Did You Ever Want To Sue Your Employee Or Ex-Employee?

That is exactly what Nicholas Labs did.  It sued its former employee, Christopher Chen, for competing with the company when he was in the company's employ.  The company concluded that Mr. Chen diverted business opportunities away from Nicholas Labs to his own business. 

As any good employee would, he cross-complained against Nicholas Labs, contending that under Labor Code section 2802 he was entitled to indemnity for defending himself against the lawsuit.  In other words, he wanted Nicholas Labs to pay the legal fees and other expenses he incurred defending himself against the claims by Nicholas Labs.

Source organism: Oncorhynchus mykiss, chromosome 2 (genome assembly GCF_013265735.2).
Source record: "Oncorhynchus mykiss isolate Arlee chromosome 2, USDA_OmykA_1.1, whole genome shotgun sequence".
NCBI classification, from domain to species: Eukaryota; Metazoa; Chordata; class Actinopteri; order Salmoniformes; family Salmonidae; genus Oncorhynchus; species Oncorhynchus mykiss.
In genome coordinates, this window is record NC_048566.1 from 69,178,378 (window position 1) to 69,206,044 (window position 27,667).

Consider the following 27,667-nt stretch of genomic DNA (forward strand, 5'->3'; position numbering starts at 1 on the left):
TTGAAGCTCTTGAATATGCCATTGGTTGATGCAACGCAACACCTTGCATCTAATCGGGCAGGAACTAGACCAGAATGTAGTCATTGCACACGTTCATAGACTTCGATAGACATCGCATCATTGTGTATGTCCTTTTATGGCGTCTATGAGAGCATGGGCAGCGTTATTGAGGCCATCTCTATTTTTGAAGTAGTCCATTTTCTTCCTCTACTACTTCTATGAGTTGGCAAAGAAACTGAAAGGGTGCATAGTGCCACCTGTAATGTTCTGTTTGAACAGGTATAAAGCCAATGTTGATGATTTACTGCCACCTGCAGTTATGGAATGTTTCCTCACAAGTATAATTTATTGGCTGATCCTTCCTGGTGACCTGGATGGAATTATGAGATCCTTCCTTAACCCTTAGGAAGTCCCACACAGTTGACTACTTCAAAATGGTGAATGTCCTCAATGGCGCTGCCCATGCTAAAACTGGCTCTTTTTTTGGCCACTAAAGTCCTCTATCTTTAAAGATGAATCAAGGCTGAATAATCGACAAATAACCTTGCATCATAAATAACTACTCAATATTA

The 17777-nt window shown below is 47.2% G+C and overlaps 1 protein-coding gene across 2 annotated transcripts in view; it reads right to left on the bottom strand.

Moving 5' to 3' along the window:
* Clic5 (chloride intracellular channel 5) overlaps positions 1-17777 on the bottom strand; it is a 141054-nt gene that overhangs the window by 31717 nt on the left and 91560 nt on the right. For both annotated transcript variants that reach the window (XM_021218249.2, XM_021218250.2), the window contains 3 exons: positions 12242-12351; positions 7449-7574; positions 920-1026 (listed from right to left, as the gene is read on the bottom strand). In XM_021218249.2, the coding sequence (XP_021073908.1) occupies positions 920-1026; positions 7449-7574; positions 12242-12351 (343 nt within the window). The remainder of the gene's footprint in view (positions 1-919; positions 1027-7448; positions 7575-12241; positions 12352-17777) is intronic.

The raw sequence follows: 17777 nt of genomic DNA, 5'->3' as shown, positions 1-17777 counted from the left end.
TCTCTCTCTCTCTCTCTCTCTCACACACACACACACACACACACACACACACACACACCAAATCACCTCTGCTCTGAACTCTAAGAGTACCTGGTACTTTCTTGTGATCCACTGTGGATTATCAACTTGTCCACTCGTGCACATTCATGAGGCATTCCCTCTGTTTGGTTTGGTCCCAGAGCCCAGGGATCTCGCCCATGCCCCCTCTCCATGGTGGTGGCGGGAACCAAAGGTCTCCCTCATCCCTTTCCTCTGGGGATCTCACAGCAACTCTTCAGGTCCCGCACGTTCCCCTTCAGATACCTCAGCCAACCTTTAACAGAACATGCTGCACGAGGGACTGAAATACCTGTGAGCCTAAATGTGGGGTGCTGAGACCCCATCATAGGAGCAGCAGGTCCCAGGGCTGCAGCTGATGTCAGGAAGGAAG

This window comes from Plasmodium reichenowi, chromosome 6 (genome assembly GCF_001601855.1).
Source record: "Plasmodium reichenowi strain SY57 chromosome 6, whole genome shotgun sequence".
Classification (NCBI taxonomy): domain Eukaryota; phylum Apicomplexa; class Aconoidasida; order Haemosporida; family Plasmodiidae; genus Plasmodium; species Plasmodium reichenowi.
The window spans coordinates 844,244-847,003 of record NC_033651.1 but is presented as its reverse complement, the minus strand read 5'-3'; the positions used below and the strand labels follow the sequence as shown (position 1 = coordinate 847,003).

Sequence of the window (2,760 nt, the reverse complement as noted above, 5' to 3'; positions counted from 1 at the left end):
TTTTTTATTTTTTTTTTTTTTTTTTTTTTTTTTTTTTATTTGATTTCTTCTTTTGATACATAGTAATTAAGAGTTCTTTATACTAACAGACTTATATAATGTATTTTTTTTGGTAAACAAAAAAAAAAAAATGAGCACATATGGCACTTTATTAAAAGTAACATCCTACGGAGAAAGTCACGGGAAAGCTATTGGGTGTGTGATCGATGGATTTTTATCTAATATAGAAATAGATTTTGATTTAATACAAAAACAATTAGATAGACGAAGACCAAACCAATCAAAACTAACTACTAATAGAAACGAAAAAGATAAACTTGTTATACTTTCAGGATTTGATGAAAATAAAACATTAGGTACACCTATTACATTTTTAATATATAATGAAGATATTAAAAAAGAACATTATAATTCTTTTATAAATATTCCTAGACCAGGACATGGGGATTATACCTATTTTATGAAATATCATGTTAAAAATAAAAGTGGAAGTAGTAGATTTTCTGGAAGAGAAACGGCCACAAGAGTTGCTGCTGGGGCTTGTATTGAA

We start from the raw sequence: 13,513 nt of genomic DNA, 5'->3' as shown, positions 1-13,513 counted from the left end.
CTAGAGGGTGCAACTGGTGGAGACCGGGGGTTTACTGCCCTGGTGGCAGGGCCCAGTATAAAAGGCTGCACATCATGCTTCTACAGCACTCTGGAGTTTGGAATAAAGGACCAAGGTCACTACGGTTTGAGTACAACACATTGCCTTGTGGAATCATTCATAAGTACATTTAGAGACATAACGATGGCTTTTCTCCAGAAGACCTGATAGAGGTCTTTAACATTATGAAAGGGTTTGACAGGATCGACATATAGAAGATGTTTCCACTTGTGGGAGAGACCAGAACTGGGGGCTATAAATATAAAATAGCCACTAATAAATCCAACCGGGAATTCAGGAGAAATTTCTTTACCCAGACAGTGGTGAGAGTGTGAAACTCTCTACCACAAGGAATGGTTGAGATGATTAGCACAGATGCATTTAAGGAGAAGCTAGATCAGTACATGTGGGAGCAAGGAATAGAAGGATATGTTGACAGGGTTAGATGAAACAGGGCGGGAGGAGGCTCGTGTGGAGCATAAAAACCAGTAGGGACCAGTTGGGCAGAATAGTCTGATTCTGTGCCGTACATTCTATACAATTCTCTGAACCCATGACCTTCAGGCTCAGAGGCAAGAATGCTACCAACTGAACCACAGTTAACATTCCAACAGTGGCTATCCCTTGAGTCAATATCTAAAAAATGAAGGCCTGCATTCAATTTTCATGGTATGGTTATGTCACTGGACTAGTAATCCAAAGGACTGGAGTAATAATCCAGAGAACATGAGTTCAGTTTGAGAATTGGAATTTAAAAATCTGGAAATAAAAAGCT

Eventually, Nicholas Labs dismissed its complaint against Mr. Chen.  The court does not explain why; however, I suspect the company realized that either its claim was poor or that it wouldn't get any money out of him anyway.  Nevertheless, Mr. Chen's cross-complaint for indemnity went forward. 

Section 2802 of the Labor Code requires an employer to indemnify its employee for "all necessary expenditures or losses incurred by the employee in the direct consequence of the discharge of his or her duties."  The court concluded that the term "indemnify" refers to situations where a third-party sues the employee, and not to situations where the employer sues the employee. 

In the end, good news for employers.  Employees cannot ask you to pay for the legal fees they incur defending lawsuits prosecuted by the employer.  But employers should still exercise caution.  Economically, lawsuits against employees rarely payoff for the employer.  Employees are generally without funds to recover.  Filing a lawsuit can be an expensive, and unsatisfactory, exercise for the company.